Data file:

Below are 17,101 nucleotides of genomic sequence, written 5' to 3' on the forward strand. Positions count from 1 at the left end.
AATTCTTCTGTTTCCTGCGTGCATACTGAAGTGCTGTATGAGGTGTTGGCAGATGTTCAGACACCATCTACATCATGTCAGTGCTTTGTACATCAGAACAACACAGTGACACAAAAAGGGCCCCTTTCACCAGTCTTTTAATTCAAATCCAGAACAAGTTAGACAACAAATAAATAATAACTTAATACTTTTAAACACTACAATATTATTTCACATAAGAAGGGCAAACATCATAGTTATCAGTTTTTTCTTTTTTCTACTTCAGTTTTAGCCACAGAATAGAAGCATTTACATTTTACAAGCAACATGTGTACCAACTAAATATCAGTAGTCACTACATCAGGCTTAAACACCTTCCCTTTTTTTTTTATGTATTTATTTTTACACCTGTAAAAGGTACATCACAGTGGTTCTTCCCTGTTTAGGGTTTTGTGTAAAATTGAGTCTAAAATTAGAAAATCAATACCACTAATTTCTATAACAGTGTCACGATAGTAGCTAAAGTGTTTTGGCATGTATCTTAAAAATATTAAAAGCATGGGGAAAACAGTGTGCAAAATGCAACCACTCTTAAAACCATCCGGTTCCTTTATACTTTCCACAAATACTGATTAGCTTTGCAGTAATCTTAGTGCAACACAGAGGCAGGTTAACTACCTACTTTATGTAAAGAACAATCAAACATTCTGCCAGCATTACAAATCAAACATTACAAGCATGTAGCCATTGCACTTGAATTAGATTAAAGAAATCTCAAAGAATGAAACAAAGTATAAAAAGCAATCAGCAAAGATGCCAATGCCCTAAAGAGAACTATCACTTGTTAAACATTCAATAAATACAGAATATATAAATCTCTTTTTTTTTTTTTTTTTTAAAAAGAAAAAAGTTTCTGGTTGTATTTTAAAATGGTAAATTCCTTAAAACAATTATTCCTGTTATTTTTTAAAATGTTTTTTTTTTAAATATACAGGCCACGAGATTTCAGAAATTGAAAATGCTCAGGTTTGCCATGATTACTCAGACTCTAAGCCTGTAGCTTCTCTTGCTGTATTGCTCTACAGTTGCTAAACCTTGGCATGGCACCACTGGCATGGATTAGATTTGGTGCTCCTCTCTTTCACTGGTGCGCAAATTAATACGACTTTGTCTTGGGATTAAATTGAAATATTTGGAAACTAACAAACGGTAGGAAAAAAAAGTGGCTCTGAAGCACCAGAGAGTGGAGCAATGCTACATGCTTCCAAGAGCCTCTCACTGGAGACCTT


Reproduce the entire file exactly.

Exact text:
Below are 17,101 nucleotides of genomic sequence, written 5' to 3' on the forward strand. Positions count from 1 at the left end.
AATTCTTCTGTTTCCTGCGTGCATACTGAAGTGCTGTATGAGGTGTTGGCAGATGTTCAGACACCATCTACATCATGTCAGTGCTTTGTACATCAGAACAACACAGTGACACAAAAAGGGCCCCTTTCACCAGTCTTTTAATTCAAATCCAGAACAAGTTAGACAACAAATAAATAATAACTTAATACTTTTAAACACTACAATATTATTTCACATAAGAAGGGCAAACATCATAGTTATCAGTTTTTTCTTTTTTCTACTTCAGTTTTAGCCACAGAATAGAAGCATTTACATTTTACAAGCAACATGTGTACCAACTAAATATCAGTAGTCACTACATCAGGCTTAAACACCTTCCCTTTTTTTTTTATGTATTTATTTTTACACCTGTAAAAGGTACATCACAGTGGTTCTTCCCTGTTTAGGGTTTTGTGTAAAATTGAGTCTAAAATTAGAAAATCAATACCACTAATTTCTATAACAGTGTCACGATAGTAGCTAAAGTGTTTTGGCATGTATCTTAAAAATATTAAAAGCATGGGGAAAACAGTGTGCAAAATGCAACCACTCTTAAAACCATCCGGTTCCTTTATACTTTCCACAAATACTGATTAGCTTTGCAGTAATCTTAGTGCAACACAGAGGCAGGTTAACTACCTACTTTATGTAAAGAACAATCAAACATTCTGCCAGCATTACAAATCAAACATTACAAGCATGTAGCCATTGCACTTGAATTAGATTAAAGAAATCTCAAAGAATGAAACAAAGTATAAAAAGCAATCAGCAAAGATGCCAATGCCCTAAAGAGAACTATCACTTGTTAAACATTCAATAAATACAGAATATATAAATCTCTTTTTTTTTTTTTTTTTTAAAAAGAAAAAAGTTTCTGGTTGTATTTTAAAATGGTAAATTCCTTAAAACAATTATTCCTGTTATTTTTTAAAATGTTTTTTTTTTAAATATACAGGCCACGAGATTTCAGAAATTGAAAATGCTCAGGTTTGCCATGATTACTCAGACTCTAAGCCTGTAGCTTCTCTTGCTGTATTGCTCTACAGTTGCTAAACCTTGGCATGGCACCACTGGCATGGATTAGATTTGGTGCTCCTCTCTTTCACTGGTGCGCAAATTAATACGACTTTGTCTTGGGATTAAATTGAAATATTTGGAAACTAACAAACGGTAGGAAAAAAAAGTGGCTCTGAAGCACCAGAGAGTGGAGCAATGCTACATGCTTCCAAGAGCCTCTCACTGGAGACCTT